I shall invite each member of the panel to address the issue of open learning for five minutes or so, then invite comments and questions from the audience. This is really the point at which we set the scenario for the conference and try to establish a platform of ideas on open learning and new technology.
Kevin Woods is the Executive Director of WA TAFE. Kevin trained as a cartographer at Perth Technical College and worked as a consulting land surveyor for 15 years before joining TAFE as a lecturer in surveying and cartography. In 1969 he graduated in surveying from WAIT, now Curtin University of Technology, where he went on to take graduate diplomas in education and in science education. In 1984 he was awarded an MBA from UWA and since then has been pursuing a PhD. Kevin spent 20 years with TAFE as lecturer, as head of department and as the inaugural director of the Great Southern Regional College at Albany. Now, in his present capacity as Director, Kevin firmly believes that TAFE has to become more competitive. He sees industry challenging institutional educational programmes. The current restructuring of TAFE aims at making the organisation more responsive to the changing needs of industry.
The North Island College definition of college was a house. Inside the house there were about half a dozen people who serviced a region covered mainly by snowfields with a couple of planes and a couple of roving tutors. They provided a completely open system of education from a small house on the shores of a lovely little bay, with salmon jumping out of the water. They ran this entire system of some 10 000 students, using open education systems, technology based solutions, and "just in time" solutions. There were a lot of people out there who required education and training but you could not build a bricks and mortar institutional facility in the snowfields of British Columbia. For a start there are no roads. This showed me the differences between closed learning and open learning and how to use a whole range of strategies.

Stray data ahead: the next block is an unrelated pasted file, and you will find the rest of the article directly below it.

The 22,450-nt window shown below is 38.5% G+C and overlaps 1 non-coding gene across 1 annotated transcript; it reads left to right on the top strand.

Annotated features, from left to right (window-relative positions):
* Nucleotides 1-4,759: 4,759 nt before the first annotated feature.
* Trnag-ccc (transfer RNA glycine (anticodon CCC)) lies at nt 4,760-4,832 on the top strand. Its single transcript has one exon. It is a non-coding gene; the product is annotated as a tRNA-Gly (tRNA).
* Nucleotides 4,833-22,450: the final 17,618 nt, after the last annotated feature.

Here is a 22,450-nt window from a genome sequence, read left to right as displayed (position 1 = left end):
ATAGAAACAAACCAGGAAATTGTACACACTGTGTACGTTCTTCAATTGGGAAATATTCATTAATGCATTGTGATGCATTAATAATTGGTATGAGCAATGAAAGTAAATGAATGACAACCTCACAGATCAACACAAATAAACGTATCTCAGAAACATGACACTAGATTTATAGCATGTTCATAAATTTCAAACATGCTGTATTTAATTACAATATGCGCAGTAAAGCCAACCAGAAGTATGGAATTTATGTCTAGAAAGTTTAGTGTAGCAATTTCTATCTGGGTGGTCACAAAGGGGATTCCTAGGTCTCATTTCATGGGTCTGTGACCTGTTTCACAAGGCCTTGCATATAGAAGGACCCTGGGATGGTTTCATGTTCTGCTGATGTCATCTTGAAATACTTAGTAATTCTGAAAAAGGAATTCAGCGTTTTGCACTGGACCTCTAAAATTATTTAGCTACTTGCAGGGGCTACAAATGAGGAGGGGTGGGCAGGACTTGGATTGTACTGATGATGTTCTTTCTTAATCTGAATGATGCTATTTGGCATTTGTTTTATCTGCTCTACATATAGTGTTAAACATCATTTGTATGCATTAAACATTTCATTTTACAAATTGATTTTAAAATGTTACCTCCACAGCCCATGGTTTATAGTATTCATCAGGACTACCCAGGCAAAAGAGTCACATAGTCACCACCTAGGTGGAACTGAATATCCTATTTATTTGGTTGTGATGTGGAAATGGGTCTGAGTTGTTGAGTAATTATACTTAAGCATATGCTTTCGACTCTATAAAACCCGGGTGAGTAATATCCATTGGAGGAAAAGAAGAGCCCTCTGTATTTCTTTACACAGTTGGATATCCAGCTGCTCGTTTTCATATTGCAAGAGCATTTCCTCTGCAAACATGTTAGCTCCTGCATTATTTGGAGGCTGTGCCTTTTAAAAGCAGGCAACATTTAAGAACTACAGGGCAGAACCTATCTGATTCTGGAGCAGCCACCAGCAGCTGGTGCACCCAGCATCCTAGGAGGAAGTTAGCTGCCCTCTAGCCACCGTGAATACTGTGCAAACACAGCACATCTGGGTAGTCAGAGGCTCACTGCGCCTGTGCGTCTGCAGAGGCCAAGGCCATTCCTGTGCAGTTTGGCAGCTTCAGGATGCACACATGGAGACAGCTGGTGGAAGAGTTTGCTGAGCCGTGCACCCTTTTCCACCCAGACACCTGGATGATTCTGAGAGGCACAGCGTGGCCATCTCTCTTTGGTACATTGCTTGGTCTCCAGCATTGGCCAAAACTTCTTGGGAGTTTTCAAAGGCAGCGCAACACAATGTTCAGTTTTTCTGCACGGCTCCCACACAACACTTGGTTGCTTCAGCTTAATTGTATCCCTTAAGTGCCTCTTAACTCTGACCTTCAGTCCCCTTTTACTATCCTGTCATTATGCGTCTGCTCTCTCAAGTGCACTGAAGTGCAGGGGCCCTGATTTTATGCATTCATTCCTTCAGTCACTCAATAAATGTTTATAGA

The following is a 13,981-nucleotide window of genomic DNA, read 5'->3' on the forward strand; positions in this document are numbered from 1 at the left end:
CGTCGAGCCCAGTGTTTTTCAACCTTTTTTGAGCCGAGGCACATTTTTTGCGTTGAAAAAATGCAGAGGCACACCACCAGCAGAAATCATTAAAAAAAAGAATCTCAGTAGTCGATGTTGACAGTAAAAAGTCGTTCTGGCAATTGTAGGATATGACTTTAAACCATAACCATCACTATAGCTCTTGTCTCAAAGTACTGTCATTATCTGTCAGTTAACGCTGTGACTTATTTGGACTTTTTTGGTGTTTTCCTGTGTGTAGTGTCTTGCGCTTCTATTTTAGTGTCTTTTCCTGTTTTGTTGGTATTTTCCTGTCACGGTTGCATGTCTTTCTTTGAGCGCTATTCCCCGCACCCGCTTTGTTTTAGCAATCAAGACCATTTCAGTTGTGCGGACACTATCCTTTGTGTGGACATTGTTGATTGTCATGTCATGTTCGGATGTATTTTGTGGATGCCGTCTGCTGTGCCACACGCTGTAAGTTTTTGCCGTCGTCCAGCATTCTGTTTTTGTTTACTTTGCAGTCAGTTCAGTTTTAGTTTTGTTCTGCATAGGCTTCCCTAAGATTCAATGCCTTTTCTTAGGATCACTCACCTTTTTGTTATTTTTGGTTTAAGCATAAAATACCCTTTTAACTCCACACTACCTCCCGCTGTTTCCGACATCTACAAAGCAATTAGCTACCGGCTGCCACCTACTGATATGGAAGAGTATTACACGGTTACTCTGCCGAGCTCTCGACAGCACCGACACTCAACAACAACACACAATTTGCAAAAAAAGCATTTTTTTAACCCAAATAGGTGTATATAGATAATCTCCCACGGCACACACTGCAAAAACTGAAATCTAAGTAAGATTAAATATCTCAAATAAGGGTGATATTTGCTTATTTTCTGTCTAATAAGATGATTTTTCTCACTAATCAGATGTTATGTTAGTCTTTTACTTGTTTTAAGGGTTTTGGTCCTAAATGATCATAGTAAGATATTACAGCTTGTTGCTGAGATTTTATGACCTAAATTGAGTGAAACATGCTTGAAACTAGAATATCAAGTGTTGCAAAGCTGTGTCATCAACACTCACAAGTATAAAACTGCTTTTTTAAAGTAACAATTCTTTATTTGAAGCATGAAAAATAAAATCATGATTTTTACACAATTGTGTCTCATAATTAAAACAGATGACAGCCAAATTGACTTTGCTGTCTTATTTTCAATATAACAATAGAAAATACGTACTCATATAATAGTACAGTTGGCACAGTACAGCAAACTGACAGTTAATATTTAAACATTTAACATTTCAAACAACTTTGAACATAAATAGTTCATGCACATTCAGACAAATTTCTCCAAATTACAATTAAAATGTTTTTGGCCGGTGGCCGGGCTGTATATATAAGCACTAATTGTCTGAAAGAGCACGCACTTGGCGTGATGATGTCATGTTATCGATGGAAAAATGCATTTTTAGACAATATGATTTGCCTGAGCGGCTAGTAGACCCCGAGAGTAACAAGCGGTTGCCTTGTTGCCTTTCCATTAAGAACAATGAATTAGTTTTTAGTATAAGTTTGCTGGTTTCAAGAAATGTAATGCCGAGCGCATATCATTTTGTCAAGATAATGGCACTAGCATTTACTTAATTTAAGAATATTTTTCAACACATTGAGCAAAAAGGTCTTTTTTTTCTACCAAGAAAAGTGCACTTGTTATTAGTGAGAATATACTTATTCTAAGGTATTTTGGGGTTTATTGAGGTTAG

The Minister referred to some open learning initiatives that TAFE is currently implementing, where you look at who the client is, what the client needs in terms of the range of skills formation programmes and then look at the best way to provide for these needs. It may be necessary to build a magnificent building like this one we are using tonight, have people come to it between certain hours and thus supply a range of learning opportunities for students. On the other hand, it may not be necessary, or even desirable. One of the questions that TAFE is looking at in its long term planning is how we may move away from training location to learning enterprise. This is a fundamental shift in our thinking. For example, the Minister made reference to the college that was sought by one of our northern towns for 30 odd million dollars. If you were to commit that sort of funding to capital works, you would be locking out a whole range of learning opportunities that might be better provided by adopting a completely different mindset about education, training and skills formation.
If you think of training location, you think of a building. If you think of learning enterprise you think of a mindset. You think about how you can solve the problems of providing educational and training opportunities using whatever resources and technologies you have at your disposal. The Minister referred to the importance of not letting the technologies drive what you do, but using the technologies that are necessary when they are necessary. I am reminded of some of these "just in time" concepts. I was born and raised in Kalgoorlie and I recall visiting the School of the Air as a child. They used some "just in time" technologies to serve a wide range of students at remote locations who could not get to an institution. Pedal radios were around in those days and on the outback stations we used the pedal radio technology to help provide the service the clients needed. The School of the Air is still alive and well today. In the future they may be using technology based upon satellites and land based fibre optics systems. The point to be remembered is that there was a technological solution to an educational delivery problem and the educators and the technologists got together and helped to solve the problem. To me that is what open learning is about. It means taking yourself out of a closed system and opening up the way you view technology and how you might apply it in an appropriate sense.